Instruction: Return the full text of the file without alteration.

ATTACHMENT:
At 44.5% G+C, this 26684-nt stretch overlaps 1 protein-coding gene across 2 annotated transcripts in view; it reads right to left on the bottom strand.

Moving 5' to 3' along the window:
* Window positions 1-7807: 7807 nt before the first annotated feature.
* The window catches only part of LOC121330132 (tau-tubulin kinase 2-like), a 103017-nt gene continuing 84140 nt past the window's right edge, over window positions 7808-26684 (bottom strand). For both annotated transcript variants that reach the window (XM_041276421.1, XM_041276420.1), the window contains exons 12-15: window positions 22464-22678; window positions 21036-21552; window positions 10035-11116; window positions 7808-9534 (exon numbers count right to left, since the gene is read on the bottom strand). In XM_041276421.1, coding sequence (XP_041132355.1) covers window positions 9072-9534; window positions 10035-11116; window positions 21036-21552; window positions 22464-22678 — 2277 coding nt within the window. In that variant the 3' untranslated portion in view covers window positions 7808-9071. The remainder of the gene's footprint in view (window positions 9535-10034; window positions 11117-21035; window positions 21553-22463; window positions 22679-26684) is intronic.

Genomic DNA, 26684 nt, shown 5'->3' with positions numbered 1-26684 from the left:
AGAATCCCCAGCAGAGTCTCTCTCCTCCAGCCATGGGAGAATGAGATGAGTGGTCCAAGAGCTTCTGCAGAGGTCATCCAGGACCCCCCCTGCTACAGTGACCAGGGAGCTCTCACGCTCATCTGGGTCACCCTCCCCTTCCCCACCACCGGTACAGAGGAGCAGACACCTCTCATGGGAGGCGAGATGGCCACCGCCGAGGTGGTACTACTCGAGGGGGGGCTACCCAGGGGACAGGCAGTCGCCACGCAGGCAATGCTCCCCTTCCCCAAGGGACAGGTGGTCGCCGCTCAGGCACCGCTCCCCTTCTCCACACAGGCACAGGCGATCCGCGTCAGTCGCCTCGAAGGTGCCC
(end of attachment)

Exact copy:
At 44.5% G+C, this 26684-nt stretch overlaps 1 protein-coding gene across 2 annotated transcripts in view; it reads right to left on the bottom strand.

Moving 5' to 3' along the window:
* Window positions 1-7807: 7807 nt before the first annotated feature.
* The window catches only part of LOC121330132 (tau-tubulin kinase 2-like), a 103017-nt gene continuing 84140 nt past the window's right edge, over window positions 7808-26684 (bottom strand). For both annotated transcript variants that reach the window (XM_041276421.1, XM_041276420.1), the window contains exons 12-15: window positions 22464-22678; window positions 21036-21552; window positions 10035-11116; window positions 7808-9534 (exon numbers count right to left, since the gene is read on the bottom strand). In XM_041276421.1, coding sequence (XP_041132355.1) covers window positions 9072-9534; window positions 10035-11116; window positions 21036-21552; window positions 22464-22678 — 2277 coding nt within the window. In that variant the 3' untranslated portion in view covers window positions 7808-9071. The remainder of the gene's footprint in view (window positions 9535-10034; window positions 11117-21035; window positions 21553-22463; window positions 22679-26684) is intronic.

Genomic DNA, 26684 nt, shown 5'->3' with positions numbered 1-26684 from the left:
AGAATCCCCAGCAGAGTCTCTCTCCTCCAGCCATGGGAGAATGAGATGAGTGGTCCAAGAGCTTCTGCAGAGGTCATCCAGGACCCCCCCTGCTACAGTGACCAGGGAGCTCTCACGCTCATCTGGGTCACCCTCCCCTTCCCCACCACCGGTACAGAGGAGCAGACACCTCTCATGGGAGGCGAGATGGCCACCGCCGAGGTGGTACTACTCGAGGGGGGGCTACCCAGGGGACAGGCAGTCGCCACGCAGGCAATGCTCCCCTTCCCCAAGGGACAGGTGGTCGCCGCTCAGGCACCGCTCCCCTTCTCCACACAGGCACAGGCGATCCGCGTCAGTCGCCTCGAAGGTGCCC